Money is also one reason why there is no news on the cable news networks during the evening time slots, when the greatest share of viewers tune in. It's far cheaper to lard the schedule with talking heads who earn their keep finding ways to restate what official sources have already said. The format is a great boon to the White House. It serves to do the heavy lifting required of any serious propaganda campaign, which is sheer numbing repetition. More felicitously still, the ranks of prominent opinion-makers on TV, radio, and the internet are dominated by tub-thumping carnival barkers of the right such as Rush Limbaugh, Matt Drudge, and the Fox ensemble, who set the agenda for the (also right-wing) chat-show "liberals" chasing their fumes.

The most consequential player in the rightward lunge of TV's chattering classes is of course the visionary Fox News chieftain and old Nixon/Reagan hand Roger Ailes. As Michael Wolff wrote in New York magazine last spring, the most important factor in Ailes's triumph is not the network's open right-wing politics but its success in crafting a persona that appeals to the confused and vaguely disaffected as well as the hardcore right. Fox has fashioned itself the voice of the beleaguered, commonsensical little guy who rightly suspects that he's not getting the whole story.

The right now owns the entire American political apparatus--the federal government, the putative opposition party, and the lion's share of news media. Thanks in considerable measure to Ailes, it controls the most charged political symbols as well, from the flag to that most cherished marker of American citizenship, the role of victim. Fox News and all the other right-wing pundits thrive by assuring their audiences that they are the real unfortunates, oppressed by problems as varied as big government, liberal media, taxes and the bottom-feeders they serve, car-pool lanes, and France. Ann Coulter, whose public descent into complete hysteria can be spectacularly entertaining on the right night, is only the best known of a whole battalion of right-wing ravers penning book after book about the abuse of conservatives and conservative values by mobs of elite liberal thugs--no, traitors.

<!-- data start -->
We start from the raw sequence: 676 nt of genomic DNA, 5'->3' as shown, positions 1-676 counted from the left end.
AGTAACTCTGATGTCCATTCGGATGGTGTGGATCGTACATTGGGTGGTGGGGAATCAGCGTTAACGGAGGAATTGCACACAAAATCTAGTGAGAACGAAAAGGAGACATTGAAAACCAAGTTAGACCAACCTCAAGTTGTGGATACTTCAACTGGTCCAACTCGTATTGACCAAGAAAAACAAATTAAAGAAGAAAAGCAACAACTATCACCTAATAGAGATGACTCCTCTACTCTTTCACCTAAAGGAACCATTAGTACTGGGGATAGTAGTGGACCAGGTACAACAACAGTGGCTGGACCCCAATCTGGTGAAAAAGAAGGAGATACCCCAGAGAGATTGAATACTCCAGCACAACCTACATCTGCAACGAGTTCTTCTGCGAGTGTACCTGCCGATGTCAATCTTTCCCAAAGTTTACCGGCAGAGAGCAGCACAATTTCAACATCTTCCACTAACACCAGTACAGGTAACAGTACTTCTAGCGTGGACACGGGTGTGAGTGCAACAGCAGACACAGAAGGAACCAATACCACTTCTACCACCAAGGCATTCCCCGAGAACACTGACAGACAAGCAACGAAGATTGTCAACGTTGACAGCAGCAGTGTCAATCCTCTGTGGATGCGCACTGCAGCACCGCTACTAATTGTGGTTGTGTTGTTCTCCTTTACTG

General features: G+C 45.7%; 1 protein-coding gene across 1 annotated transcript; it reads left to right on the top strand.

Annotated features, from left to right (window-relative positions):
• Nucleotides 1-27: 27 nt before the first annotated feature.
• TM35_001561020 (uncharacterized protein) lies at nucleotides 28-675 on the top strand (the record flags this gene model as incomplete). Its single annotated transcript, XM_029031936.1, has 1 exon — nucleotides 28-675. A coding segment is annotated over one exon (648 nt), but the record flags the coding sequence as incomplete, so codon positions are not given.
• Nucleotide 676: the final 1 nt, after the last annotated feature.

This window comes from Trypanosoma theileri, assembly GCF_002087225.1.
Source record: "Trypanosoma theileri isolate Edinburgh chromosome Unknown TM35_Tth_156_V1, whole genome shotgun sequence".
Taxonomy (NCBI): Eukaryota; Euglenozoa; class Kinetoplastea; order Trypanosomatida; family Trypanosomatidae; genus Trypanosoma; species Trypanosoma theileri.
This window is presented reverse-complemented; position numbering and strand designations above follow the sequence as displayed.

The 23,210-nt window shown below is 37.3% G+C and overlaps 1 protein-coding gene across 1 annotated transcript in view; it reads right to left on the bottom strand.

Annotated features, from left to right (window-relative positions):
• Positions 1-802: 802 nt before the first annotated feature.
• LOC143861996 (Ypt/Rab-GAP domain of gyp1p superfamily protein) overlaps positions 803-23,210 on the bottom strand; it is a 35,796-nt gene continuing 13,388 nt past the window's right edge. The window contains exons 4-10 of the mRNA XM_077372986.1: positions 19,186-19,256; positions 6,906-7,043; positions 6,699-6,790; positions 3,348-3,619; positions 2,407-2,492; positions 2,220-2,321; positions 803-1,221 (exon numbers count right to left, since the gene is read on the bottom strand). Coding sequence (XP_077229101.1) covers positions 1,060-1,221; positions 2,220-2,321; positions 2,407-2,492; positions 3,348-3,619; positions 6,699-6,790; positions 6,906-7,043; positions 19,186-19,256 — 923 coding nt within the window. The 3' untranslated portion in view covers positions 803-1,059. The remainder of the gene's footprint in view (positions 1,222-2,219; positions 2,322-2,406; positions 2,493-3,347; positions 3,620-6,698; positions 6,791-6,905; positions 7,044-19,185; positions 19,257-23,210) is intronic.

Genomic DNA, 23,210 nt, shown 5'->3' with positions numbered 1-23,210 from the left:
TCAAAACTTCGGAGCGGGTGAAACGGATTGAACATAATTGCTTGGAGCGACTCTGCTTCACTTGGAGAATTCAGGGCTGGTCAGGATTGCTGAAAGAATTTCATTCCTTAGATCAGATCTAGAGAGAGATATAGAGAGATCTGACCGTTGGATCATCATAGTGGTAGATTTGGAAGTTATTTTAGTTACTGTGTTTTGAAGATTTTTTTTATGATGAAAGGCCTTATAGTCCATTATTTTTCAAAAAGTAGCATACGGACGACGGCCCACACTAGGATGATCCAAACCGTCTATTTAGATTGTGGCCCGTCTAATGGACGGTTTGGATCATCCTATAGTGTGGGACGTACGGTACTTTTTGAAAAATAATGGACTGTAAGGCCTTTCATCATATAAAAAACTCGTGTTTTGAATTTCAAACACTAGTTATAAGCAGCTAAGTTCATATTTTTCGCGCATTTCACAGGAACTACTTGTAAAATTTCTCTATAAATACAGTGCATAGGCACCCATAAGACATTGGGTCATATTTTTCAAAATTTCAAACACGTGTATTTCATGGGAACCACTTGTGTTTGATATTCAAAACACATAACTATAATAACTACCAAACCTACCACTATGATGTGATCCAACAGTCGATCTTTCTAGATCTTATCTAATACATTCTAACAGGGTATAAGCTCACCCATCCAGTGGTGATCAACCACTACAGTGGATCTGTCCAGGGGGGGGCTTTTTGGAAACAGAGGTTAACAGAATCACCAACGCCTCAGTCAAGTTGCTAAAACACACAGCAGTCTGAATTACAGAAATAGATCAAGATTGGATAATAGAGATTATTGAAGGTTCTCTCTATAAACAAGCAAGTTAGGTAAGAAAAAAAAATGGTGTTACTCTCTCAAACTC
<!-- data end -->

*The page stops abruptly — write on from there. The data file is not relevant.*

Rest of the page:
Demographically speaking, Fox and the other children of Ailes get to have it both ways, sucking up to the right-thinkers and to those who simply feel bewildered and powerless. What's the competition to do? While neither CNN or MSNBC has embraced Fox's brassy, jingoistic trappings, they have followed Fox's lead where it counts most, by installing flocks of right-wing commentators and giving short shrift to any hint of dissent or disorder concerning Bush administration affairs.

Finally, an interesting and little-known fact: Fox News is currently under investigation in the UK (where it appears on cable systems) for violating British broadcasting's "due impartiality" rule with its ceaseless pro-Bush, pro-war drumbeat. The head of one English journalism organization, Julian Petley, described the basis of the complaint: "Murdoch would like to do with British television news what he has done with newspapers, which is to force people to compete on his own terms.... [I]f we allow into Britain the kind of journalism represented by Fox, that would [amount to] a form of censorship."

RECENTLY JOHN DEAN PUBLISHED another essay on the White House's conduct. "The African uranium matter," he wrote, "is merely indicative of larger problems, and troubling questions of potential and widespread criminality when taking the nation to war. It appears that not only the Niger uranium hoax, but most everything else that Bush said about Saddam Hussein's weapons was false, fabricated, exaggerated, or phony. Bush repeatedly, in his State of the Union, presented beliefs, estimates, and educated guesses as established fact."

The public grows restless as well. Events in Iraq were already past the administration's grasp when the lies scandal broke. Thanks to television news, most Americans do not yet realize the extent of the troubles there, but they do know that they are bored and disappointed with this war. It's costing a lot in dollars and lives, it isn't good television anymore, and meanwhile the economy only grows worse. ("If American elections were decided by foreign policy," a friend reminded me recently, "our history would be entirely different. The economy and other domestic issues decide elections--much to the dismay of the pundit class, I know, but for a fact, nevertheless.")

Ever since 9/11, polls have attested to the breadth of the president's public support. Now we're seeing how shallow it was all along. Two weeks ago, a Zogby poll indicated that for the first time, more people opposed than supported Bush's reelection. If you are the Bush administration, the joy of a credulous, kept-in-the-dark populace is that they will believe practically anything you tell them; the danger is that, should events begin to spin out of your control, they are just as liable to believe anything your newly emboldened critics tell them.